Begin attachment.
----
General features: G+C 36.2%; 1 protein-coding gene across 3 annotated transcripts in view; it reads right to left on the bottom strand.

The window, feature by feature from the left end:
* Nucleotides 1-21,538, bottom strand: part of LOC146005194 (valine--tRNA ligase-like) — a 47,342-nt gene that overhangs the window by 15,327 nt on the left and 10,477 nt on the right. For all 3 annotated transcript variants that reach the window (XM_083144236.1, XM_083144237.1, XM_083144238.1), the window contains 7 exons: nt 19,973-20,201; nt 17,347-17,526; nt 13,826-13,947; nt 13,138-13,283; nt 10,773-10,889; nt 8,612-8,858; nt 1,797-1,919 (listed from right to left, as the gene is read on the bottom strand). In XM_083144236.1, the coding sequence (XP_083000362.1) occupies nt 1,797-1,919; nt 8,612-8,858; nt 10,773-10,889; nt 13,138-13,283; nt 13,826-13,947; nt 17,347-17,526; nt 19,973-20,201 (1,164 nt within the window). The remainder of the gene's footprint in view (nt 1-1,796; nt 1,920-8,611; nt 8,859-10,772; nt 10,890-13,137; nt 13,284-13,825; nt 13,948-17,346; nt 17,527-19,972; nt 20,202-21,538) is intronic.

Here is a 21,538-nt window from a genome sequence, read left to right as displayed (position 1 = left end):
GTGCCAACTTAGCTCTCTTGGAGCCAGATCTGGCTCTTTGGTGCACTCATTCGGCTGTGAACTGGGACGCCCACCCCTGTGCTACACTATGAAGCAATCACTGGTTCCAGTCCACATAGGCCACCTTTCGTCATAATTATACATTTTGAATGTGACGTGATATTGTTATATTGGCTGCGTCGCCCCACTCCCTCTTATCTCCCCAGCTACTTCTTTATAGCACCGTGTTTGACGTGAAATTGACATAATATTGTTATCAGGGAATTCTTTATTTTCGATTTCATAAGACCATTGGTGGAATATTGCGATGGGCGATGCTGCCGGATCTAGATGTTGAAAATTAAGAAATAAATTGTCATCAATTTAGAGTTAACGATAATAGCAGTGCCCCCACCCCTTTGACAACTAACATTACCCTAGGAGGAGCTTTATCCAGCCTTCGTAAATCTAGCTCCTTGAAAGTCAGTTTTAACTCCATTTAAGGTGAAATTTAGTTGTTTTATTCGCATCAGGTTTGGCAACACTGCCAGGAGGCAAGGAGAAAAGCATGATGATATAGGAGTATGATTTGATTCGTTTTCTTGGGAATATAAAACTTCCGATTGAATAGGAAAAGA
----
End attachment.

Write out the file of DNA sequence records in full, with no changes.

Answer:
General features: G+C 36.2%; 1 protein-coding gene across 3 annotated transcripts in view; it reads right to left on the bottom strand.

The window, feature by feature from the left end:
* Nucleotides 1-21,538, bottom strand: part of LOC146005194 (valine--tRNA ligase-like) — a 47,342-nt gene that overhangs the window by 15,327 nt on the left and 10,477 nt on the right. For all 3 annotated transcript variants that reach the window (XM_083144236.1, XM_083144237.1, XM_083144238.1), the window contains 7 exons: nt 19,973-20,201; nt 17,347-17,526; nt 13,826-13,947; nt 13,138-13,283; nt 10,773-10,889; nt 8,612-8,858; nt 1,797-1,919 (listed from right to left, as the gene is read on the bottom strand). In XM_083144236.1, the coding sequence (XP_083000362.1) occupies nt 1,797-1,919; nt 8,612-8,858; nt 10,773-10,889; nt 13,138-13,283; nt 13,826-13,947; nt 17,347-17,526; nt 19,973-20,201 (1,164 nt within the window). The remainder of the gene's footprint in view (nt 1-1,796; nt 1,920-8,611; nt 8,859-10,772; nt 10,890-13,137; nt 13,284-13,825; nt 13,948-17,346; nt 17,527-19,972; nt 20,202-21,538) is intronic.

Here is a 21,538-nt window from a genome sequence, read left to right as displayed (position 1 = left end):
GTGCCAACTTAGCTCTCTTGGAGCCAGATCTGGCTCTTTGGTGCACTCATTCGGCTGTGAACTGGGACGCCCACCCCTGTGCTACACTATGAAGCAATCACTGGTTCCAGTCCACATAGGCCACCTTTCGTCATAATTATACATTTTGAATGTGACGTGATATTGTTATATTGGCTGCGTCGCCCCACTCCCTCTTATCTCCCCAGCTACTTCTTTATAGCACCGTGTTTGACGTGAAATTGACATAATATTGTTATCAGGGAATTCTTTATTTTCGATTTCATAAGACCATTGGTGGAATATTGCGATGGGCGATGCTGCCGGATCTAGATGTTGAAAATTAAGAAATAAATTGTCATCAATTTAGAGTTAACGATAATAGCAGTGCCCCCACCCCTTTGACAACTAACATTACCCTAGGAGGAGCTTTATCCAGCCTTCGTAAATCTAGCTCCTTGAAAGTCAGTTTTAACTCCATTTAAGGTGAAATTTAGTTGTTTTATTCGCATCAGGTTTGGCAACACTGCCAGGAGGCAAGGAGAAAAGCATGATGATATAGGAGTATGATTTGATTCGTTTTCTTGGGAATATAAAACTTCCGATTGAATAGGAAAAGA